On This Sunday…: Role Models

Celebrities. Activists. World leaders. Athletes. These are just some of the many types of people that we look up to as role models — individuals that set exemplary standards for how we should live our lives to make this world a better place to live in.

On This Sunday, we learned that there are some within one of those categories that failed us all — athletes. More specifically, I’m talking about NFL players Ray Rice and Adrian Peterson.

In a nutshell, video surfaced this week of Ray Rice beating his then-fiancee in an elevator at an Atlantic City casino in February while Adrian Peterson is indicted for child abuse charges against his young son.

While I’m not much of a sports fan, I’m sure Rice and Peterson are talented athletes in their own right. They are admired by many football fans young and old, poor and wealthy, black and white among other attributes. There probably are young children that aspire to be just like them someday.

These incidences of domestic violence — which we all know happened with Rice — and child abuse — which is alleged with Peterson — do a great deal of harm to their reputations as the exemplary figures they are supposed to be to young children.

It is heartbreaking to see that these individuals would inflict the kind of physical harm against the very people that they supposedly love — the same harm these players should be protecting their loved ones from by others. Trust is broken. Fear is instilled. Psychological scars emerge. These are the byproducts of abuse by their lovers and parents that should have never happened in the first place.

I know that feeling too. I was physically abused as a child by my father.

I lived with my father for the first 13 years of my life before I entered the foster care system. I remember, as a young child, often fearing that my father will go off on me for any reason just about every day. Sometimes, there was no reason or involved reasons that had nothing to do with me. Often times when such physical abuse occurred, he had been drinking like he did on a near-daily basis. He often promised that he would protect me from others that may try to inflict harm toward me. While no one else ever tried nor did they have any reason to do so, my father was the only person in my life that did the very thing he promised to protect me from.

To this day, he refuses to apologize for hurting me in the most undeserving way imaginable and I don’t expect he ever will. He has betrayed my trust to the point that any potential efforts on his part to show remorse or regret for his actions cannot be taken seriously. I have not had any contact with him since May 2007. Frankly, I prefer to keep it that way for as long as he lives.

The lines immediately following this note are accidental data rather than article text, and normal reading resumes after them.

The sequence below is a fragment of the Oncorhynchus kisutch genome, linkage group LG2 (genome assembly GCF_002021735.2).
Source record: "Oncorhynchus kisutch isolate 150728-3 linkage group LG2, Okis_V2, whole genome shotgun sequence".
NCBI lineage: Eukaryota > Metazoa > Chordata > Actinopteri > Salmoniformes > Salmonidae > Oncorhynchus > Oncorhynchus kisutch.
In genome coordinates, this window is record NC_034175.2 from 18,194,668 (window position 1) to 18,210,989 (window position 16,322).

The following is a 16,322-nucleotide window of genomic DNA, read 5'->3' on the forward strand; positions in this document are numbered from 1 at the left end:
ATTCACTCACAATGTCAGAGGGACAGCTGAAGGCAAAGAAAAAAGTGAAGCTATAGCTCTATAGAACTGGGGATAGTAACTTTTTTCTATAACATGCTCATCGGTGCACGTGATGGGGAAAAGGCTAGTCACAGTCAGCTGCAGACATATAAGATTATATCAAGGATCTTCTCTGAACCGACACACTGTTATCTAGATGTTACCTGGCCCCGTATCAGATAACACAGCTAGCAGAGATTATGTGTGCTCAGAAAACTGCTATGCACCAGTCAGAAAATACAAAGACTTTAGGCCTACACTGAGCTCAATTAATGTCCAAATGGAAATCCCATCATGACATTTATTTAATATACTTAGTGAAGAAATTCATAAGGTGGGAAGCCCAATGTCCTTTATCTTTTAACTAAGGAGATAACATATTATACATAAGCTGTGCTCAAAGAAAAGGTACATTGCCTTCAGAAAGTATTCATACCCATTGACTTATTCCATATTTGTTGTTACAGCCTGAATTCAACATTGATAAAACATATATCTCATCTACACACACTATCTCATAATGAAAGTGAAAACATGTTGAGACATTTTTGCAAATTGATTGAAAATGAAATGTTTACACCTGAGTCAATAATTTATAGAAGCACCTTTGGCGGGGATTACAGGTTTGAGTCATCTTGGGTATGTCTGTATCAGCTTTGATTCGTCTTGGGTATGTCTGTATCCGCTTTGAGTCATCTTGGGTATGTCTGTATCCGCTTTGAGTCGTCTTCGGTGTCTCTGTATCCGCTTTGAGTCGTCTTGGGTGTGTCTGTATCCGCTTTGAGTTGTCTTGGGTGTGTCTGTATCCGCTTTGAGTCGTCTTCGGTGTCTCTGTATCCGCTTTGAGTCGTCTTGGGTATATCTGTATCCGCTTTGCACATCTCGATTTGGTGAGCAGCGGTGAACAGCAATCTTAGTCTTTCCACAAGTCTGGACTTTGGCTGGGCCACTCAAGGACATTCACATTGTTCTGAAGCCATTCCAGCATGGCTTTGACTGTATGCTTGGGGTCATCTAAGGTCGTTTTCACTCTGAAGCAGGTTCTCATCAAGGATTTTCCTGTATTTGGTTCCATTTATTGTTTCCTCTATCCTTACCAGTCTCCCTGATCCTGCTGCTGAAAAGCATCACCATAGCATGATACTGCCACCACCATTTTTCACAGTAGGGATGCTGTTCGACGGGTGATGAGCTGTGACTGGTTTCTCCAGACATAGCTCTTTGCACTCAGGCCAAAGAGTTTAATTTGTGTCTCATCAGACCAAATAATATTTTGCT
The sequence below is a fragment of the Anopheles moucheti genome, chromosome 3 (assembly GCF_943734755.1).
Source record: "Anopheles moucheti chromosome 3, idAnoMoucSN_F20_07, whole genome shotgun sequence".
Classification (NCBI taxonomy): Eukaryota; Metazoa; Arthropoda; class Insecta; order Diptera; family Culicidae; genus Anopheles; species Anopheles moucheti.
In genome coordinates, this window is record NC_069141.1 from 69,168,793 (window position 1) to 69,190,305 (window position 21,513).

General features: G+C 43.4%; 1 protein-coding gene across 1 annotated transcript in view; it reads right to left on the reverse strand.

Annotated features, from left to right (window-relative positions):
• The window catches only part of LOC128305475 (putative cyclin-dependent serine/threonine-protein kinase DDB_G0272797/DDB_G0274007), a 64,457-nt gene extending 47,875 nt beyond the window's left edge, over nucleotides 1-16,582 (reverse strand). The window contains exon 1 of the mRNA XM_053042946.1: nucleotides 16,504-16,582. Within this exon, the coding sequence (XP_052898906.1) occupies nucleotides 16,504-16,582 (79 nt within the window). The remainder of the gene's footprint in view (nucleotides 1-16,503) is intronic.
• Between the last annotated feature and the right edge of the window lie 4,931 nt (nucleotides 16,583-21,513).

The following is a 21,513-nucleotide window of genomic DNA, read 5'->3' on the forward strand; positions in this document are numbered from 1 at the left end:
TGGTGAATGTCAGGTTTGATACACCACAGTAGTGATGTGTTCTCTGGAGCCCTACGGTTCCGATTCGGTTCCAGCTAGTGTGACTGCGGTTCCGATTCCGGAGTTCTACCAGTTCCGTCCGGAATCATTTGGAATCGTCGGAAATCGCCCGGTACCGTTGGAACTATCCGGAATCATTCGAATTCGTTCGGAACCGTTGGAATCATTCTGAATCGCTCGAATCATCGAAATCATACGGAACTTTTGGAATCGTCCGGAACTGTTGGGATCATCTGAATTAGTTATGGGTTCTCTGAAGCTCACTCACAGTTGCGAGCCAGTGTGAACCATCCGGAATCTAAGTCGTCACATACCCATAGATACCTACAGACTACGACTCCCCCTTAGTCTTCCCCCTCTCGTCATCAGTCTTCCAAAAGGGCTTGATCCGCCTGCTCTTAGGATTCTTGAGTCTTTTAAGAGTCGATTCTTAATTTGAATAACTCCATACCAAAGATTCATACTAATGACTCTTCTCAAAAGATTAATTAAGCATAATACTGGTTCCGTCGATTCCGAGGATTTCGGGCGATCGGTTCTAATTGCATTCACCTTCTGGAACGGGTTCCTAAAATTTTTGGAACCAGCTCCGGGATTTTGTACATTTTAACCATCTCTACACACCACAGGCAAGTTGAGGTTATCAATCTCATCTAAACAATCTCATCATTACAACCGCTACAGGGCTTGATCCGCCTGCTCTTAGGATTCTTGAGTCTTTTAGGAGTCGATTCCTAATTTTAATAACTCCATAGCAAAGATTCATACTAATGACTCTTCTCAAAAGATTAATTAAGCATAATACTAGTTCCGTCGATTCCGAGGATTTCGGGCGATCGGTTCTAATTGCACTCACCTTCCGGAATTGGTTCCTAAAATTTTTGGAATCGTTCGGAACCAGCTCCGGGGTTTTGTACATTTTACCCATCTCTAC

A few people in my life since have suggested that just because I believe child abuse is morally and legally wrong that I also oppose corporal punishment such as spanking. One foster parent I lived with even attempted to justify child abuse as a practice by pointing me to a magazine feature story of a Korean pop star who credits the harsh physical punishment she sustained from her parents for becoming successful in life and being the upstanding citizen she supposedly is. Others, including individuals commenting on stories about the two NFL players, suggested that the woman and child were deserving of such abuse due to perceived lack of adequate discipline among children these days or that men are still superior enough to women that they feel entitled to mistreat and degrade women all they want.

All of this upsets me. Child abuse is not the same thing as corporal punishment. If it leaves bruises and cuts on the victims, that’s not corporal punishment. That’s abuse. If a victim bleeds as a result and to any extent, that’s not corporal punishment. That’s abuse. If you’re having crumpled papers being shoved into your mouth — which once happened to me as a child– that’s not corporal punishment. That’s abuse.

Domestic violence and child abuse should not be equated to spanking as it is not the same thing. Abuse toward women and children are illegal, immoral and reprehensible acts that no human being ever deserves to be put through, no matter what the nature or the extent of their alleged misdeeds are. There is absolutely no justification whatsoever for abuse.

If you beat a child or a significant other, you do not love them. Instead, you are the problem. You are the one that needs help and lots of it. Remember that this isn’t all about you. This is about the people that you supposedly love — spouse, fiancee, life partner, significant other, children, grandparents, aunts, uncles, friends among many others. For years, I have personally witnessed what the actions of one man will do to his relationships with family and friends — it sets off a destructive chain reaction that impacts everyone that ever crossed paths with him. Don’t be that person. You’re better than that.

The only thing role models should be hitting is the field for each game, not their loved ones.

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4 thoughts on “On This Sunday…: Role Models

  1. Wow, a heavy post on this Sunday morning, Simon. Thank you for sharing your story- I know it likely wasn’t easy to do.

    • It’s never an easy story to tell. I always believe that sharing my story with others, however it is done, is an effective coping mechanism. It was especially fitting to share my story this week, given how much domestic violence and child abuse has been in the news this week.

      Thanks for reading, Jess.

  2. Pingback: Simon Oh | On This Sunday…: Role Models, Part II

  3. Pingback: Simon Oh | On This Sunday…: About Last Sunday

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